How Easy Is It to get Addicted to Heroin?
Heroin is a powerful opioid that is considered a ‘street drug.’
The National Institute on Drug Abuse says of opioids, “They reduce the intensity of pain signals reaching the brain and affect those brain areas controlling emotion, which diminishes the effects of a painful stimulus.”
Often times, when people think of heroin addiction, they picture low-bottom users who live on the street or people in dark alleyways huddled in the corner with syringes.
The truth is that anyone can become addicted to heroin.
People who thought they would never touch the drug find themselves seeking it out, often as a cheaper and more easily obtained substitute for prescription painkillers. A pain pill dependency can swiftly turn into a full-blown heroin addiction when the user makes the switch to the street drug.
Heroin can be smoked, snorted as a powdered mixture often called Cheese or Chiva, or injected.
What might start out as an experimental experience can quickly become a debilitating habit. A person’s body becomes used to having the drug and has an extremely distressing reaction when that chemical is taken away. This is called withdrawal. The physical symptoms can include overall restlessness, aches and pains in the bones, flu-like symptoms, diarrhea, vomiting, and uncompromising discomfort.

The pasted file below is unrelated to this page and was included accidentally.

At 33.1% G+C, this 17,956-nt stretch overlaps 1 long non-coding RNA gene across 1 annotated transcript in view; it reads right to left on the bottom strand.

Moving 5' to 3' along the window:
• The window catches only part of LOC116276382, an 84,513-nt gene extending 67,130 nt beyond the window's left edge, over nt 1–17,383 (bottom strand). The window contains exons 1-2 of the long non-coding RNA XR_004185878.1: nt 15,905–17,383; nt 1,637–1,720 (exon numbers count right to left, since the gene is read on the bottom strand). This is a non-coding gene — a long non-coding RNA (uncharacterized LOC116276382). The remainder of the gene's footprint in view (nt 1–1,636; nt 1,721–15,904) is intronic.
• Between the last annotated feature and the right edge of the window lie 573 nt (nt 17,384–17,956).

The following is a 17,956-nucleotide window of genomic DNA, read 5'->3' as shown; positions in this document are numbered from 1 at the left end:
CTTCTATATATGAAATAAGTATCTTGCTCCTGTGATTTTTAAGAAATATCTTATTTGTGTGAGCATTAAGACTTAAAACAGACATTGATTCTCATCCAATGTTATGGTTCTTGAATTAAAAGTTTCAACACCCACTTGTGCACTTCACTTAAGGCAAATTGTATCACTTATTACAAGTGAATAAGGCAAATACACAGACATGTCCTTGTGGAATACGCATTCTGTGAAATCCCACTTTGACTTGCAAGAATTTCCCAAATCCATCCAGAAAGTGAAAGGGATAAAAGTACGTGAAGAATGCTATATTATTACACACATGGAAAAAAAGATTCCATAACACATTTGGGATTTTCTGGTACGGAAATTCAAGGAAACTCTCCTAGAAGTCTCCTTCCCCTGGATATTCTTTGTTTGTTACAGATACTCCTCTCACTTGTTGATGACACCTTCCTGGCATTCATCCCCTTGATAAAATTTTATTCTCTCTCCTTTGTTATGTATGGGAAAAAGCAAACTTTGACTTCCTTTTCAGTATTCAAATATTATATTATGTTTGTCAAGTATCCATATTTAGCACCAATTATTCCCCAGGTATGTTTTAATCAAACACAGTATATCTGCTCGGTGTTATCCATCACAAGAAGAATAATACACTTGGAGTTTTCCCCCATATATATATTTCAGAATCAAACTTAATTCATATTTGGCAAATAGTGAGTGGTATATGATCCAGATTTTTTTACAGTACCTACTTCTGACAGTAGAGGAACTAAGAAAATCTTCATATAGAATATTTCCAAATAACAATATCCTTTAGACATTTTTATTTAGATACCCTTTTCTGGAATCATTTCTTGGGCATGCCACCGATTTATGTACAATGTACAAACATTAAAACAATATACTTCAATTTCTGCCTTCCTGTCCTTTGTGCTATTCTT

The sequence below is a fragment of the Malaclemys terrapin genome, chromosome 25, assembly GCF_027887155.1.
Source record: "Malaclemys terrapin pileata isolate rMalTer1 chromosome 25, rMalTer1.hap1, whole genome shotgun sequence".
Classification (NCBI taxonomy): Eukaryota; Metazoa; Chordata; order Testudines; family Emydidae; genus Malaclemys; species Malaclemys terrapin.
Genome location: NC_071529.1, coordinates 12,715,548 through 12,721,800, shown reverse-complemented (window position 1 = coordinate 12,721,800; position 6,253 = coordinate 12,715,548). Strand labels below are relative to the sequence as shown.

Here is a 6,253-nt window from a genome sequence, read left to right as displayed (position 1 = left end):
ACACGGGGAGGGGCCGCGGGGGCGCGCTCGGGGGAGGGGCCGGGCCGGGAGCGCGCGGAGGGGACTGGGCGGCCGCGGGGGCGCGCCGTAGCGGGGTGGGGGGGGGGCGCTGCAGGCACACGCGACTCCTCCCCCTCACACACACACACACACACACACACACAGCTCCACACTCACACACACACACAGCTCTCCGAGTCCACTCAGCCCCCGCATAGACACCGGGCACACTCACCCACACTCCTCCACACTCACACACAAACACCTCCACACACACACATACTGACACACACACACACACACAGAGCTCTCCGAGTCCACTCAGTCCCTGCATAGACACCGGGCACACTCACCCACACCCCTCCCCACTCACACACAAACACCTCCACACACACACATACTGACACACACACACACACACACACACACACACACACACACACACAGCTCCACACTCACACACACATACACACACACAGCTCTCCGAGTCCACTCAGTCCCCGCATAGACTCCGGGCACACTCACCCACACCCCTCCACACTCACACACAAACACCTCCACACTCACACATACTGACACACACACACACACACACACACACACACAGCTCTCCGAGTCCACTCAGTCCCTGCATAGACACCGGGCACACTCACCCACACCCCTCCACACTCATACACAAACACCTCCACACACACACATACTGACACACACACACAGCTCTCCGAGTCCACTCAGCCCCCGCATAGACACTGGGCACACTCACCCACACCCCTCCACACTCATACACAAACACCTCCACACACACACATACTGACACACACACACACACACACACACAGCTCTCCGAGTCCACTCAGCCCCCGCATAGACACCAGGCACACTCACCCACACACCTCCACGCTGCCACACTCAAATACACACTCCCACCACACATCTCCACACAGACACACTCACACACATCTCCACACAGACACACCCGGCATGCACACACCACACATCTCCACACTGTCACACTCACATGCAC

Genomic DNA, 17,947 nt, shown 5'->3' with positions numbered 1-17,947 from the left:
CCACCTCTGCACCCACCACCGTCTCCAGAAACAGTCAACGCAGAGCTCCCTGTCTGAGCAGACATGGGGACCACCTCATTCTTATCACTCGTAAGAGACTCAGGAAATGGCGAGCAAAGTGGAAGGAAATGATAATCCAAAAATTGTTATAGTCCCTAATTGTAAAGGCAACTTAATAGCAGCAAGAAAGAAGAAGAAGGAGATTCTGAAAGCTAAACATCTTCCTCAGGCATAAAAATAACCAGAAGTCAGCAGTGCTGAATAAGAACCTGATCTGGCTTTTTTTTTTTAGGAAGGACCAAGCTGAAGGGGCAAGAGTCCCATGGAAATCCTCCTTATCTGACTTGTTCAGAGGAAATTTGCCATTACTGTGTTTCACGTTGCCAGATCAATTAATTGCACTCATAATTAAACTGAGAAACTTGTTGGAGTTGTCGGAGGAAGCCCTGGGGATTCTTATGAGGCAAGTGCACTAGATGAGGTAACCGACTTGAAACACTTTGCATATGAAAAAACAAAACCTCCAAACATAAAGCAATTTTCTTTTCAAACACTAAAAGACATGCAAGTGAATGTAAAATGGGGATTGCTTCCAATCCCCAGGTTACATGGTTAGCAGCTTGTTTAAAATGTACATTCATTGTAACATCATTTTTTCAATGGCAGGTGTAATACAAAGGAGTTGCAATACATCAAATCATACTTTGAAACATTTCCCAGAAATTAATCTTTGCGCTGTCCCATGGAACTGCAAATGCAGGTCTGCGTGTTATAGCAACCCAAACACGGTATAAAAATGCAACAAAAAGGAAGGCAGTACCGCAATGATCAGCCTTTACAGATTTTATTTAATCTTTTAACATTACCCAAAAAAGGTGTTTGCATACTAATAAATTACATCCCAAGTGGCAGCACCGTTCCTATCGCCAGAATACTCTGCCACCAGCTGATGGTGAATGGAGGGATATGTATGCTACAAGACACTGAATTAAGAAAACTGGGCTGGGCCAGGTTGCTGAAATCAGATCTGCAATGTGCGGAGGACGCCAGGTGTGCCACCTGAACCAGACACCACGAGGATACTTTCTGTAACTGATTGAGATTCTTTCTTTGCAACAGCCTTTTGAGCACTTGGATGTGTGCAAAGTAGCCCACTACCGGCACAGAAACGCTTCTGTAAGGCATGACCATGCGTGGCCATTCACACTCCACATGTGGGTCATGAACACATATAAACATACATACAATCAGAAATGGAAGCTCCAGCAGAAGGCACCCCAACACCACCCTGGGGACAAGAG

From a loved one’s perspective, this is horrendous to witness.
When the physical dependency is combined with the mentally and emotionally addictive properties of the drug, one can readily see how easy it is to get addicted to heroin.
If you are the parent, child, sibling, friend, or significant other of someone who is using heroin, you can offer them help providing them treatment options. Whether a person has been using heroin for a very short time or a very long time, hope and help are available.
Getting your loved one to agree to treatment is a first step.
Many places offer alcohol and drug detox before residential treatment, and this is the best bet for someone addicted to heroin. Detoxification takes place in a medically supervised setting where the person can be monitored and kept comfortable.
What are opioids? (n.d.). Retrieved December 1, 2015.
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